Obama labor-secretary nominee Tom Perez arranged a quid pro quo deal with the City of St. Paul to avoid the Supreme Court’s taking a case involving disparate impact, according to a report released today by the House Oversight Committee, the House Judiciary Committee, and the Senate Judiciary Committee.
“The quid pro quo between the Department of Justice and the City of St. Paul, Minnesota, is largely the result of the machinations of one man: Assistant Attorney General Thomas Perez,” the report states.
In the beginning of 2012, the case, Magner v. Gallagher, was slated to be heard by the Supreme Court. Landlords had brought the suit against St. Paul, arguing that enforcement about housing conditions had disproportionately affected and shut down housing on which minorities relied, and thus, that the housing code had had “disparate impact.” The case caused alarm among many liberals, who worried that the Supreme Court ruling could affect other disparate-impact cases. Perez, who was running the Civil Rights Division at the Department of Justice, discovered that St. Paul was also facing a lawsuit from Frederick Newell, a man who had “filed a whistleblower lawsuit alleging that the City of St. Paul had received tens of millions of dollars of community development funds, including stimulus funding, by improperly certifying its compliance with federal law,” according to the report. Ultimately, the DOJ didn’t pursue Newell’s case, and St. Paul withdrew its case against the landlords.
Direct quotes from the report after the jump.#more# The report explains:
There is much more to the story of how Assistant Attorney General Perez manipulated the rule of law and pushed the limits of justice to make this deal happen. In his fervor to protect disparate impact, Perez attempted to cover up the true reasons behind the Justice Department’s decision to decline Fredrick Newell’s case by asking career attorneys to obfuscate the presence of Magner as a factor in the declination decision and by refraining from a written agreement. In his zeal to get the City to agree, Perez offered to provide HUD’s assistance to the City in moving to dismiss Newell’s whistleblower complaint. The facts surrounding this quid pro quo show that Perez may have exceeded the scope of the ethics and professional responsibility opinions he received from the Department and thereby violated his duties of loyalty and confidentiality to the United States. Perez also misled senior Justice Department officials about the quid pro quo when he misinformed then-Associate Attorney General Thomas Perrelli about the reasons for Magner’s withdrawal.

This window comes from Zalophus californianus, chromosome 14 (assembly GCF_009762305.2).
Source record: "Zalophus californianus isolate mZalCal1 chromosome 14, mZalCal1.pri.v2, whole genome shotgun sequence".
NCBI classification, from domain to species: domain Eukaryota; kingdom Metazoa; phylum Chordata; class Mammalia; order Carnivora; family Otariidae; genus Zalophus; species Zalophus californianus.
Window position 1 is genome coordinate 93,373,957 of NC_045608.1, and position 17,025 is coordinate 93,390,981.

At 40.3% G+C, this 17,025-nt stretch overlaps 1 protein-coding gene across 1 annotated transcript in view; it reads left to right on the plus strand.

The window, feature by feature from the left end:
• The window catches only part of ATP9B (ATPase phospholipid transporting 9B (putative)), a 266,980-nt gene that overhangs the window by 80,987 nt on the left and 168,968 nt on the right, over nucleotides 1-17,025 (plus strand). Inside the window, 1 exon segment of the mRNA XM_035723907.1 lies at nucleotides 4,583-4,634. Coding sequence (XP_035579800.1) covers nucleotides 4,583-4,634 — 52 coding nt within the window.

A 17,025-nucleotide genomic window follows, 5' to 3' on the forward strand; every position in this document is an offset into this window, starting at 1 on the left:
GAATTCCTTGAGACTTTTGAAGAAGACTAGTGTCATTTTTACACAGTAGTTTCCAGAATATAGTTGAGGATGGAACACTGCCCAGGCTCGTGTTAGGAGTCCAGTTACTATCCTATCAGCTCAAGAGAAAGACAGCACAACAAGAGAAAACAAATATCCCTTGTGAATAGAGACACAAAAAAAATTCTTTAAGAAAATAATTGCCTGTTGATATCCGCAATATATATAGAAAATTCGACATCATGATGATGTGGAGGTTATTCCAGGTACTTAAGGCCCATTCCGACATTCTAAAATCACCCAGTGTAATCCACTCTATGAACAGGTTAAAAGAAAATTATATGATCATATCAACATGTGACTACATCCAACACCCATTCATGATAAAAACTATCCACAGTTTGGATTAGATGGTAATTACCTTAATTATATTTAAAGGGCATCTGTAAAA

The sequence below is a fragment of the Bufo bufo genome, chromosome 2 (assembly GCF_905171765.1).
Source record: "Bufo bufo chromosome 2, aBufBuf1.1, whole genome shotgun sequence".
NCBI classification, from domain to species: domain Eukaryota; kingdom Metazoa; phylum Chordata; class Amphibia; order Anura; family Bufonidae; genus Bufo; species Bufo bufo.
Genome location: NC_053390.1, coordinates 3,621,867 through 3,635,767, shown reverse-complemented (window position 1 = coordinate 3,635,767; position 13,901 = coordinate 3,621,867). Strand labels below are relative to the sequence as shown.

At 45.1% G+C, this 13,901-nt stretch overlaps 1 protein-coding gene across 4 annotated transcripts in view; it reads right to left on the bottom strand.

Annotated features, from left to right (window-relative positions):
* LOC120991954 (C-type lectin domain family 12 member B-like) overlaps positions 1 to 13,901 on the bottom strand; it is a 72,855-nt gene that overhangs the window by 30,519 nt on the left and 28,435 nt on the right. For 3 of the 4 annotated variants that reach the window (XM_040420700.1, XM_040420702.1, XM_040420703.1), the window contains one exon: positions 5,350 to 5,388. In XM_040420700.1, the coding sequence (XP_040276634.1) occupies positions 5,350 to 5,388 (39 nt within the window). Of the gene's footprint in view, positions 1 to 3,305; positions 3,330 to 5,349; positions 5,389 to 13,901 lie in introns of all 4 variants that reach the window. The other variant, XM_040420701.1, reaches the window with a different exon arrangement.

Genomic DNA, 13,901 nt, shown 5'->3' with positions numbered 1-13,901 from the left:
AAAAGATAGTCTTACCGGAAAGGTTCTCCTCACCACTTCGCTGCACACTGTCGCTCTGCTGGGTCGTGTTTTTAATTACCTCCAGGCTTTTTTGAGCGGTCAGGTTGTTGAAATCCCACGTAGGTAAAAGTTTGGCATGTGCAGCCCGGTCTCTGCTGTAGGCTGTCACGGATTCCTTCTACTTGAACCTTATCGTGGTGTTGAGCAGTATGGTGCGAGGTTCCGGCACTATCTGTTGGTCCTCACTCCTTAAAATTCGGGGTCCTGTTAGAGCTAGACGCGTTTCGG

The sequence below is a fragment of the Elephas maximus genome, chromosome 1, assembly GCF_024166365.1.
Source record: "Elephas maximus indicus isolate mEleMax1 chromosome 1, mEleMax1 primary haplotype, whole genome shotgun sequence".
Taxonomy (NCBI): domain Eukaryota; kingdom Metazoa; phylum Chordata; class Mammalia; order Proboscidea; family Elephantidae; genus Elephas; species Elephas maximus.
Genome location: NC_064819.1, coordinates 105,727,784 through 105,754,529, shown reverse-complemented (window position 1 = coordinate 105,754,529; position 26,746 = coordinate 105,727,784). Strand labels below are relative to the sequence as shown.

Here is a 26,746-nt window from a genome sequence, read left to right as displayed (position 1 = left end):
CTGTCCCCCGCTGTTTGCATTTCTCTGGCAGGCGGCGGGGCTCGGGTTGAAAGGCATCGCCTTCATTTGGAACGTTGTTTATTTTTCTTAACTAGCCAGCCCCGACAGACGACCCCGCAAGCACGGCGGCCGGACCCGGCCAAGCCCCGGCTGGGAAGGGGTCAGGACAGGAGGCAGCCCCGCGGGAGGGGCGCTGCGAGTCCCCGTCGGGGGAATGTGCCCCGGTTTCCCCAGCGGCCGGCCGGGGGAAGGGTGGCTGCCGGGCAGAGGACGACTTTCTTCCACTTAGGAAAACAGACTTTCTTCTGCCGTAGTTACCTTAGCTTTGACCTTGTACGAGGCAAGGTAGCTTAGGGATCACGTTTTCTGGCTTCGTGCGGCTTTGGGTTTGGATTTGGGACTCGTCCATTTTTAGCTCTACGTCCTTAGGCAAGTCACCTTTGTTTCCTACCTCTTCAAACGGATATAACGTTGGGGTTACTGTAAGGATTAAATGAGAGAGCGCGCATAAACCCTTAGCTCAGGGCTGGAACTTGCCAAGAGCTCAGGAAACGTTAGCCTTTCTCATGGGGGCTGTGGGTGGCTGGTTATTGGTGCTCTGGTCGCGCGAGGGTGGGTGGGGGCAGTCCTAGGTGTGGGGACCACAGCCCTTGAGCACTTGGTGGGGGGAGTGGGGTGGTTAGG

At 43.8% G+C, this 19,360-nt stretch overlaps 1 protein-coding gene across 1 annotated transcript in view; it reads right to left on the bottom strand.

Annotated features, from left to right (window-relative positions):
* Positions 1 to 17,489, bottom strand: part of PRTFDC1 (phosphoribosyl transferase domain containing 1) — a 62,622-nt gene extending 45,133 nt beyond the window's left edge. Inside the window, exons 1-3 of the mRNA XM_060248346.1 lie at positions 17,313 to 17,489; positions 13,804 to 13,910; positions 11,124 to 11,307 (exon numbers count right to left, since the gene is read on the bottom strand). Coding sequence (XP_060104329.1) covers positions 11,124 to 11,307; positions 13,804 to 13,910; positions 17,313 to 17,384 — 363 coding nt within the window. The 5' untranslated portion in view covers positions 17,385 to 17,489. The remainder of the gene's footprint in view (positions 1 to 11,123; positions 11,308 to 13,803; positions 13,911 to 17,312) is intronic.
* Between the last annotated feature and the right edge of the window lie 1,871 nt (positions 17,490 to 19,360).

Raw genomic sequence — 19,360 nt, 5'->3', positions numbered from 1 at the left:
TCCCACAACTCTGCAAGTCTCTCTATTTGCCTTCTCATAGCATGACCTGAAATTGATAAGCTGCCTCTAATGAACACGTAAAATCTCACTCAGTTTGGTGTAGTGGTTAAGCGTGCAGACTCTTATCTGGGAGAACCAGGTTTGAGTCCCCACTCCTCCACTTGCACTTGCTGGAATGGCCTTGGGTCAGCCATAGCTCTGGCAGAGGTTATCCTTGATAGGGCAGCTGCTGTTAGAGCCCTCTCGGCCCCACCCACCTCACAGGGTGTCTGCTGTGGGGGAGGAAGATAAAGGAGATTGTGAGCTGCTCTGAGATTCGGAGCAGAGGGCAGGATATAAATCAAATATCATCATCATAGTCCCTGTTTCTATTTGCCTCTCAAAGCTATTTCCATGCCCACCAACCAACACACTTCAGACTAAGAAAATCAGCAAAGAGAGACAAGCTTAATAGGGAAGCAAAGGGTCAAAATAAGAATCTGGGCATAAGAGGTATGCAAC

From the report’s findings:
Assistant Attorney General Perez was personally and directly involved in negotiating the mechanics of the quid pro quo with David Lillehaug and he personally agreed to the quid pro quo on behalf of the United States during a closed-door meeting with the Mayor in St. Paul. . . .
Assistant Attorney General Perez attempted to cover up the quid pro quo when he personally instructed career attorneys to omit a discussion of Magner in the declination memos that outlined the reasons for the Department’s decision to decline intervention in Newell and Ellis, and focus instead only “on the merits.”
Assistant Attorney General Perez attempted to cover up the quid pro quo when he insisted that the final deal with the City settling two cases worth potentially millions of dollars to the Treasury not be reduced to writing, instead insisting that your “word was your bond.”
Perez’s hearing before the Senate Labor Committee will occur Thursday, and it’s likely that this matter will receive significant attention during the hearing.